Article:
Joseph Dan sets himself an imposing task in Kabbalah: A Very Short Introduction. In a little more than 100 pages, he races through more than a thousand years of Jewish religious texts, explaining a vast, amorphous body of beliefs and practices that have influenced Freemasons, Hasidim, Carl Jung, New Age gurus and, more recently, Hollywood celebrities. It's quite a performance, carried off with only a few stumbles.
"There is hardly a Jewish idea that cannot be described as `kabbal-istic' with some justification," writes Dan, a professor of kabbalah at the Hebrew University of Jerusalem. The subject is elusive, and kabbal-istic thought has taken so many twists and turns over the centuries that it makes more sense, Dan argues, to speak of kabbalahs, in the plural. In a sardonic aside, he offers a popular definition of the kabbalah as "something that I have a vague notion of, but somebody,
somewhere, knows exactly what it means."
To clarify, Dan begins at the beginning, on Mount Sinai, where Moses received the word of God in the Torah. The word kabbalah comes from the Hebrew for receive (in Israel it identifies the reception desk in every hotel and the receipt in every restaurant). For a thousand years, Dan writes, when Jews referred to the kabbalah, they meant the divine truth revealed to Moses.
In the Middle Ages, however, Jewish scholars in Spain and Provence, and somewhat later in Italy, claimed to possess secret scriptural knowledge that origin-ated with Moses and was passed down orally through the centuries. These scholars and exegetes, later known as kabbalists, dealt especially with two sections of the Torah whose public discussion is forbidden by the Talmud, the collection of ancient rabbinic writings on Jewish law and tradition followed by Orthodox Jews. The first, from Genesis, describes the creation of the world; the second, from the Book of Ezekiel, describes Ezekiel's vision of the celestial chariot.
Over the centuries, the kabbalists, incorporating ideas first expressed in nonkabbalistic treatises dating from late antiquity, worked out a complex interpretation of the divine order and its creation. They described the kingdom of heaven and, in a few treatises, explained how humans can ascend to "face God in his glory."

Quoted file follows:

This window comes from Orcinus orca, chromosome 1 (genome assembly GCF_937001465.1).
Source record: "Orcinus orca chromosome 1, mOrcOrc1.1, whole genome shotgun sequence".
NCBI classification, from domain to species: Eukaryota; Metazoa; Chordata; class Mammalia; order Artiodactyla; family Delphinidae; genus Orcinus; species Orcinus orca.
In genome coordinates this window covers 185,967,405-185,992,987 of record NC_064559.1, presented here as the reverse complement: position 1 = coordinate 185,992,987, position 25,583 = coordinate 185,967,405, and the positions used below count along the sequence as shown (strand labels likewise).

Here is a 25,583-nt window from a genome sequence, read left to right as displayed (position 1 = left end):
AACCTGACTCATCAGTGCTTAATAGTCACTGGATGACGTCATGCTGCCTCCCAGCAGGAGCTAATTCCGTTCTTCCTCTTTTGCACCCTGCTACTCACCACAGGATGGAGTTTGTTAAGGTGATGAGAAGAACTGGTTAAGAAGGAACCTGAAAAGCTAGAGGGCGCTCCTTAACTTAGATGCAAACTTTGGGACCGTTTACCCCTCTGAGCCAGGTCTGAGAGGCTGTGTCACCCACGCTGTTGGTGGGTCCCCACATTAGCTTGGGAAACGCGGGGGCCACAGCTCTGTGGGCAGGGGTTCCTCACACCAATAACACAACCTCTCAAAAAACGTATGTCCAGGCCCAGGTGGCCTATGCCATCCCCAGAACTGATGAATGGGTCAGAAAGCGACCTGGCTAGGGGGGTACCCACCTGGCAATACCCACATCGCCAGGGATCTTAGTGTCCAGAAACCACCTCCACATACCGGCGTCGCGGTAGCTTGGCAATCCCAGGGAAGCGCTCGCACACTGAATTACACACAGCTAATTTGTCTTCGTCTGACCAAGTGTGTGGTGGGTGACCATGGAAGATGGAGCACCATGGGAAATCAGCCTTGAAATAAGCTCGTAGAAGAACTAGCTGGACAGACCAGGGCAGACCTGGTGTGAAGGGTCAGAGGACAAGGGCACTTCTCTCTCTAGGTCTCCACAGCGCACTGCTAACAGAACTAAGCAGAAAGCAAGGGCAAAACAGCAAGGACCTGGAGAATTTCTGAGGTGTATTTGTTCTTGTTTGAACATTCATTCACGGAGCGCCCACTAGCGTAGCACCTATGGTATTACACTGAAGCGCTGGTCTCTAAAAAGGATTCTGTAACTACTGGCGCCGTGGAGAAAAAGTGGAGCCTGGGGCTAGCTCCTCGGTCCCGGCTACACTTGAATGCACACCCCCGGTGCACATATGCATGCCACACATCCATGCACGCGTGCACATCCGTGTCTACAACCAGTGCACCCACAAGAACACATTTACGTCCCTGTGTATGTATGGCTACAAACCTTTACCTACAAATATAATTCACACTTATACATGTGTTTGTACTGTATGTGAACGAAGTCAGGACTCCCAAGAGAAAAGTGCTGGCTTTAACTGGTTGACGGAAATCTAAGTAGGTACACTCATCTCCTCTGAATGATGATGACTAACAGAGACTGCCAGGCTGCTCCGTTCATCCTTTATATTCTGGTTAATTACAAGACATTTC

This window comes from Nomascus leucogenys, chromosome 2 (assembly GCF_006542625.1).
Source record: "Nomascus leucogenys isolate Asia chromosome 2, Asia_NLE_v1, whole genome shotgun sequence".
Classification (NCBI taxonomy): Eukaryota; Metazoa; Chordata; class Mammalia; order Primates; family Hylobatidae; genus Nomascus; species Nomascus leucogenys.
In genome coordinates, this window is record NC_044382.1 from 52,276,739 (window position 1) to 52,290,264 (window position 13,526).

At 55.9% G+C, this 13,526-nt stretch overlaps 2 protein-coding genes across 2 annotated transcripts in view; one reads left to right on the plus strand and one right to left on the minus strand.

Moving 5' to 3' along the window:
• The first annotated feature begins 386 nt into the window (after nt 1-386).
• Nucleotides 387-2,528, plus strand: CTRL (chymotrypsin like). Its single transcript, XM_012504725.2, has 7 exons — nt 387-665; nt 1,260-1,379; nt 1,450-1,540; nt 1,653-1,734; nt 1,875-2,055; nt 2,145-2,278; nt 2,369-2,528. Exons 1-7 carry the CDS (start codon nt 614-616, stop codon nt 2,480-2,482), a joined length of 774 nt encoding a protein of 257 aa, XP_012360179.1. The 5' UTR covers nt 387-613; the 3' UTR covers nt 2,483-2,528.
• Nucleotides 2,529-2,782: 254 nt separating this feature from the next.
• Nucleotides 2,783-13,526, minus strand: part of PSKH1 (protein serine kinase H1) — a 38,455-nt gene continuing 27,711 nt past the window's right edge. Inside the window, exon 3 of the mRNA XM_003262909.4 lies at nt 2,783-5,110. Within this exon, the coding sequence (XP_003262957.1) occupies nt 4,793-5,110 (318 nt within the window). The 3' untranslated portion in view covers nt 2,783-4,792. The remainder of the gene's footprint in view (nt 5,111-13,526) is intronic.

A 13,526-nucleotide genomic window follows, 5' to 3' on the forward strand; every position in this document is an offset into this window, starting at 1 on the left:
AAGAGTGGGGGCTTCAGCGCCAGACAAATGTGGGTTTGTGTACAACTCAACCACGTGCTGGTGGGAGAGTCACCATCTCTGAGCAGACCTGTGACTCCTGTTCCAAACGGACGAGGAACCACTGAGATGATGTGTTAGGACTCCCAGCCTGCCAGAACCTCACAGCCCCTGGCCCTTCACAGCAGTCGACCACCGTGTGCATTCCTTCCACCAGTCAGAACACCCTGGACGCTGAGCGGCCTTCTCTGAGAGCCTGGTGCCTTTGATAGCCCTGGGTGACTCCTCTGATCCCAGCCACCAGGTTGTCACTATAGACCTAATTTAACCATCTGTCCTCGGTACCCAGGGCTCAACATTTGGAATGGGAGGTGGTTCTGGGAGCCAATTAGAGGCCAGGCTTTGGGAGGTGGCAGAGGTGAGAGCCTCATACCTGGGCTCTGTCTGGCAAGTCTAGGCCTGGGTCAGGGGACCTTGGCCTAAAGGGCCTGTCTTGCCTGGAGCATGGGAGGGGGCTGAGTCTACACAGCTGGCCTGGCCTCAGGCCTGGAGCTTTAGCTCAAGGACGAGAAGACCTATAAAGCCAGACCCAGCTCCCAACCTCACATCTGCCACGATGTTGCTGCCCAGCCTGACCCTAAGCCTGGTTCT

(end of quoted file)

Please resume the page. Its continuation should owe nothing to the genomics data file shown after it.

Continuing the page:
Medieval kabbalists envisioned a universe arranged hierarchically in 10 divine emanations, called sefirot, and developed numerical, alphabetical and metaphorical correspondences among them. These esoteric systems and the magical aspects of the kabbalah captured the imagination of Christian Renaissance thinkers like Pico della Mirandola. The idea of kabbalists as a dangerous secret cult lies behind the English word cabal.
Dan helpfully sorts out the most influential kabbalistic concepts, especially the notion that individual human actions can influence the divine order and bring about the tikkun, or redemption. This radical proposition was put forward by Isaac Luria, a 16th-century kabbalist, who believed that the universe was born in crisis,
resulting in a system of divine emanations riven by fault lines. Only by strict observance of religious law could the Jews bring about their own redemption and correct the flaws in the universe, ridding it of evil. This idea gained tremendous force, and, Dan writes, "penetrated all aspects of Jewish culture." It remains central to ultra-orthodox Judaism today.